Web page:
The Lawyer Asia Pacific 150 is the only research report to provide a ranking of the top 100 independent local firms and top 50 global firms in the region. The report offers critical review of some of the fastest growing firms and their strategies, a country-by-country guide to leading legal advisers and legal services market trends, plus exclusive insight into the current business development opportunities in the Asia Pacific. Read more
This year, The Lawyer’s annual ranking of the largest UK law firms by turnover is available as an interactive, digital benchmarking tool. For the first time this will allow you to manipulate each data set against the metrics of your choice.
A pound of spuds, which will land a Sunderland greengrocer in court. Steven Thoburn is the first trader to be prosecuted for continuing to use pounds and ounces to serve customers. The market stall owner refused to use the metric system which is a requirement under European law. After allegedly ignoring a warning to switch to the "new" system, which the 36-year-old would have been taught in school, two policemen raided his stall and confiscated his offending scales. He is being backed by the UK Independence Party.
Nomura, which was ordered to pay a bonus of £1.35m to a sacked trader. Justice Burton said Nomura's refusal to pay the bonus after the bank sacked Steven Clark was "perverse and irrational". Clark was sacked after Nomura claimed he had spread rumours about colleagues, criticised management, and dressed inappropriately. Nomura decided not to pay the bonus because as Clark had been sacked, he did not need the long-term incentive.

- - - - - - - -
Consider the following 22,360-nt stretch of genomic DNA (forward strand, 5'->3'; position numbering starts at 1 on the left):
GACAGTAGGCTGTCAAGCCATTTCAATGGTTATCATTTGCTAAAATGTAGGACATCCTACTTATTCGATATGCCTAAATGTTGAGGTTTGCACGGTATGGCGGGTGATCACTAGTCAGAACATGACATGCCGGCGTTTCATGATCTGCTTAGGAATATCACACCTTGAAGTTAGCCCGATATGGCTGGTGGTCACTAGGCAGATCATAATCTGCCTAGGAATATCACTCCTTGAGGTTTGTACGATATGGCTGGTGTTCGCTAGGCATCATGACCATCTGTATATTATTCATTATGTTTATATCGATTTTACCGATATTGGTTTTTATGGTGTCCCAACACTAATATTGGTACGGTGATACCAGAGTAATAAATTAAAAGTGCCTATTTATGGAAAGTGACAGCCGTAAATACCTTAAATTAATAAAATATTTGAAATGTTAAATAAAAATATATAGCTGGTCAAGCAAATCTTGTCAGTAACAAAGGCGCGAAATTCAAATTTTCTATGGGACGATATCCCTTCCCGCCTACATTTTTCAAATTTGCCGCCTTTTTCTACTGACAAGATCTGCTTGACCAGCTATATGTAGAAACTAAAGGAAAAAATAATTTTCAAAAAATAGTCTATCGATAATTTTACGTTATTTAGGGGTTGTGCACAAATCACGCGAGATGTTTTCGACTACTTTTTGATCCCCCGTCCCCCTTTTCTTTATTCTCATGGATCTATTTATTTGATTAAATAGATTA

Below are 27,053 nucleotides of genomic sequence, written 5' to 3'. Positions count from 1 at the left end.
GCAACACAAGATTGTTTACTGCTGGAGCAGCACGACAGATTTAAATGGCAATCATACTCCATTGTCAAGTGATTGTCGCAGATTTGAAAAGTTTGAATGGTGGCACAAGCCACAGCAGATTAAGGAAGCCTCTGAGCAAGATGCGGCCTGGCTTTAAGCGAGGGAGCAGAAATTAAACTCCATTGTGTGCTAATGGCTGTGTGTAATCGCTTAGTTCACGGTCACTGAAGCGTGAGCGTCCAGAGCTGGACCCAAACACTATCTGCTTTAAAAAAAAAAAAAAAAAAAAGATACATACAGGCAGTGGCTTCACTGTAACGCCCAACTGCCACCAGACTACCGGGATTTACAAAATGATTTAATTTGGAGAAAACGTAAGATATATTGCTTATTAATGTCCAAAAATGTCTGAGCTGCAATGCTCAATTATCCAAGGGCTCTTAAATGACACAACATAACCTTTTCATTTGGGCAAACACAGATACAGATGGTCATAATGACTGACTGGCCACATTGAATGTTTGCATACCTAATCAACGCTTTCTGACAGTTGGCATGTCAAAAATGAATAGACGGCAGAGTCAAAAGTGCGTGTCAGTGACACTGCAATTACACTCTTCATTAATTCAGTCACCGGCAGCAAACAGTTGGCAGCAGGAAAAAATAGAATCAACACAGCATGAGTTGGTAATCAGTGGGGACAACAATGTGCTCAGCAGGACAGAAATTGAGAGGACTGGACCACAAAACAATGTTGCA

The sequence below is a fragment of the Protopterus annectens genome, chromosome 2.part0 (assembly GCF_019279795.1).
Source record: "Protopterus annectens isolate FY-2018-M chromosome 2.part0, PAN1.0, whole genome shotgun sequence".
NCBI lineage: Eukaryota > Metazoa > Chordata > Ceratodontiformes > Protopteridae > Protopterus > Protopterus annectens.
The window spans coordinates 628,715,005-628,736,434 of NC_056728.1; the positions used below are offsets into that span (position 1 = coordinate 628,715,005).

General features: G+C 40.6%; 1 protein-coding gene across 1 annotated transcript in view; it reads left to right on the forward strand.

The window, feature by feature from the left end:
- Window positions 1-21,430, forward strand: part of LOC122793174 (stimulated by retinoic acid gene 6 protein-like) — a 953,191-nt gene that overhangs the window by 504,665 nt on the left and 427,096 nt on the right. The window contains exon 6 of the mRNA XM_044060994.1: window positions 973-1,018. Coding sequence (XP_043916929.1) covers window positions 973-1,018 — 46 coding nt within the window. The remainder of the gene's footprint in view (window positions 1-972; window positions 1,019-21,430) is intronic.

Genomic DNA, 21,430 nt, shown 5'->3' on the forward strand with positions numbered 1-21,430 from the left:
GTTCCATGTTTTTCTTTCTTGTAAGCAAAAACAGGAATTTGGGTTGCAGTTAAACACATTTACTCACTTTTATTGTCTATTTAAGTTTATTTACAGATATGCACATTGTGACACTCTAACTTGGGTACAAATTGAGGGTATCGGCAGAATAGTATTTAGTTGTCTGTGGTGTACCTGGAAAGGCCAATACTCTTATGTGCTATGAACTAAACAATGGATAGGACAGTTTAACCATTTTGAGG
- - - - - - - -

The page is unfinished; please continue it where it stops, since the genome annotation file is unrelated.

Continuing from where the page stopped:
Bedside manners, as the family of a taxi driver who died after his heart operation was cancelled was awarded £2,500 as a "nuisance payment". David Cason died after the third date for a triple bypass operation was cancelled and his wife Lynne was offered the payment as compensation. A spokesman from the hospital explained that the term "nuisance payment" was a legal one, but that it was horrified the term had been used on its behalf.
Prison chiefs, who could be under fire from prisoners bringing cases under the new Human Rights Act. Sir David Ramsbotham, Chief Inspector of Prisons, speaking at the Howard League for Penal Reform conference, predicted that there will be cases from prisoners challenging a lot of the basic routines in prisons, including access to phone calls and fresh air, or having to use toilets without a screen in shared cells.
Punch, which "blatantly and internationally" flouted an injunction against publishing information supplied by former MI5 officer David Shayler. Last week, High Court judge Justice Silber heard the contempt action against the magazine owned by Mohamed Al Fayed. It was claimed that Punch had not gained clearance from the Attorney-General, which is required by law, on an article by Shayler which contained confidential information.
Marjorie Evans, the headteacher cleared of slapping a 10-year-old boy, who is now faced with new accusations. It was claimed that a brother and sister aged nine and 10 were tied together by rope during a sponsored walk. However, their mother has said that she saw nothing wrong with the practice as they were only "lightly tied" with a skipping rope and does not want any action to be taken against the headteacher.